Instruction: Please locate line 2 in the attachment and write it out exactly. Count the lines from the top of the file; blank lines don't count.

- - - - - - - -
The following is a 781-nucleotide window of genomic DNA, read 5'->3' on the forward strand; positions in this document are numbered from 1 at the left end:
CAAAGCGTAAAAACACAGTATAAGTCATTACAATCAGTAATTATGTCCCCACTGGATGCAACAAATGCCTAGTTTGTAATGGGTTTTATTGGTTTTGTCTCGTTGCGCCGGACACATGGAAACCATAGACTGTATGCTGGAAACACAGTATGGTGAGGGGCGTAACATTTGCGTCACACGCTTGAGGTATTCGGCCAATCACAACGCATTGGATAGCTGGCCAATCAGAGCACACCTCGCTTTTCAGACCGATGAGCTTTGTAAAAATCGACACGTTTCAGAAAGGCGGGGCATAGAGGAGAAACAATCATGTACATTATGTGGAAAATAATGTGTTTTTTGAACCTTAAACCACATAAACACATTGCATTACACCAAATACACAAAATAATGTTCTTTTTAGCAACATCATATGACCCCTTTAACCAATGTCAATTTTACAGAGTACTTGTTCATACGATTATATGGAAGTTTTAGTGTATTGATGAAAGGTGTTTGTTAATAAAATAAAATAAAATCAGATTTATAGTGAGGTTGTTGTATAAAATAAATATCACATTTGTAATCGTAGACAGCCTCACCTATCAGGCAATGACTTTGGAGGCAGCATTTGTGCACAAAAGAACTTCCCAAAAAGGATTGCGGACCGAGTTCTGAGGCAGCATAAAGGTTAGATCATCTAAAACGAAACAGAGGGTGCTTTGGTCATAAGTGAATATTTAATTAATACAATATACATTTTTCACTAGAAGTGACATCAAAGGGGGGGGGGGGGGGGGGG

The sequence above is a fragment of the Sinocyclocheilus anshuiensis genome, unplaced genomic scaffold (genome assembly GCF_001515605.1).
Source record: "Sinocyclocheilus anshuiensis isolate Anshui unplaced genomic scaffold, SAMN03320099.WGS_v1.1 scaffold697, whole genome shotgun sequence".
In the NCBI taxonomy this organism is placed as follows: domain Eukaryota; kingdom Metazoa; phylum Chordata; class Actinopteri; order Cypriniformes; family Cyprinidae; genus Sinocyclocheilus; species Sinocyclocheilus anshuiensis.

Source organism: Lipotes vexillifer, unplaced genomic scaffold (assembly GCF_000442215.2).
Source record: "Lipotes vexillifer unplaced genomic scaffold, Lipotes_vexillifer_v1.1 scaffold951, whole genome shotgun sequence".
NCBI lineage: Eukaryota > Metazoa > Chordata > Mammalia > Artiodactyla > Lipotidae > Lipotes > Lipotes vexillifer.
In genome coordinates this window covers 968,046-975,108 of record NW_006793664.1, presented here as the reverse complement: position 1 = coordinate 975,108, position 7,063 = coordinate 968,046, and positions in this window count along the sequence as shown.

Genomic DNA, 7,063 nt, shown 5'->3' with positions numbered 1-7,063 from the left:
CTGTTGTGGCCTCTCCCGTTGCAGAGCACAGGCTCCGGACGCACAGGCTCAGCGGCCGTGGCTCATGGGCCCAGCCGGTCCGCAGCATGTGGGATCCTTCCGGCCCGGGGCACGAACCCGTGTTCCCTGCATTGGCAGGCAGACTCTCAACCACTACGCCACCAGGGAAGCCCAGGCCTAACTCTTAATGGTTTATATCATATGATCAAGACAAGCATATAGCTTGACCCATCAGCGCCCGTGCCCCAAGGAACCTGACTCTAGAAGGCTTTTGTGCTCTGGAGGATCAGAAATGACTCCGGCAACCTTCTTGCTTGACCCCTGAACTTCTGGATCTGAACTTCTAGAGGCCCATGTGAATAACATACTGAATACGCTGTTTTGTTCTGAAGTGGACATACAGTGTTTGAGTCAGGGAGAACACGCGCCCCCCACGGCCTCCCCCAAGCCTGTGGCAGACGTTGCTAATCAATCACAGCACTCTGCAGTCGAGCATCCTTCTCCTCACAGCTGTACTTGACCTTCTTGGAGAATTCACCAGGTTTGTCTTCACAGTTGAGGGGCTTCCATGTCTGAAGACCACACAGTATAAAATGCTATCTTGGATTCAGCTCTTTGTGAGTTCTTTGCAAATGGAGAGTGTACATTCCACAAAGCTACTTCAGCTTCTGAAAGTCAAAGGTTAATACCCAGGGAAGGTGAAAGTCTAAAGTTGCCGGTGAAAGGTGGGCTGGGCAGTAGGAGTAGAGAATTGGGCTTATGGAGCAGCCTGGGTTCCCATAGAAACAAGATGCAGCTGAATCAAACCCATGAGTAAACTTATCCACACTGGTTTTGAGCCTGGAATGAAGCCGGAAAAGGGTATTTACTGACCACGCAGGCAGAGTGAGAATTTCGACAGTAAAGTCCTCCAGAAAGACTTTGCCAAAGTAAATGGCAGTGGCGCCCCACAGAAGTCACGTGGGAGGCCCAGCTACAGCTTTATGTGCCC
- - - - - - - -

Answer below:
CAAAGCGTAAAAACACAGTATAAGTCATTACAATCAGTAATTATGTCCCCACTGGATGCAACAAATGCCTAGTTTGTAATGGGTTTTATTGGTTTTGTCTCGTTGCGCCGGACACATGGAAACCATAGACTGTATGCTGGAAACACAGTATGGTGAGGGGCGTAACATTTGCGTCACACGCTTGAGGTATTCGGCCAATCACAACGCATTGGATAGCTGGCCAATCAGAGCACACCTCGCTTTTCAGACCGATGAGCTTTGTAAAAATCGACACGTTTCAGAAAGGCGGGGCATAGAGGAGAAACAATCATGTACATTATGTGGAAAATAATGTGTTTTTTGAACCTTAAACCACATAAACACATTGCATTACACCAAATACACAAAATAATGTTCTTTTTAGCAACATCATATGACCCCTTTAACCAATGTCAATTTTACAGAGTACTTGTTCATACGATTATATGGAAGTTTTAGTGTATTGATGAAAGGTGTTTGTTAATAAAATAAAATAAAATCAGATTTATAGTGAGGTTGTTGTATAAAATAAATATCACATTTGTAATCGTAGACAGCCTCACCTATCAGGCAATGACTTTGGAGGCAGCATTTGTGCACAAAAGAACTTCCCAAAAAGGATTGCGGACCGAGTTCTGAGGCAGCATAAAGGTTAGATCATCTAAAACGAAACAGAGGGTGCTTTGGTCATAAGTGAATATTTAATTAATACAATATACATTTTTCACTAGAAGTGACATCAAAGGGGGGGGGGGGGGGGGGG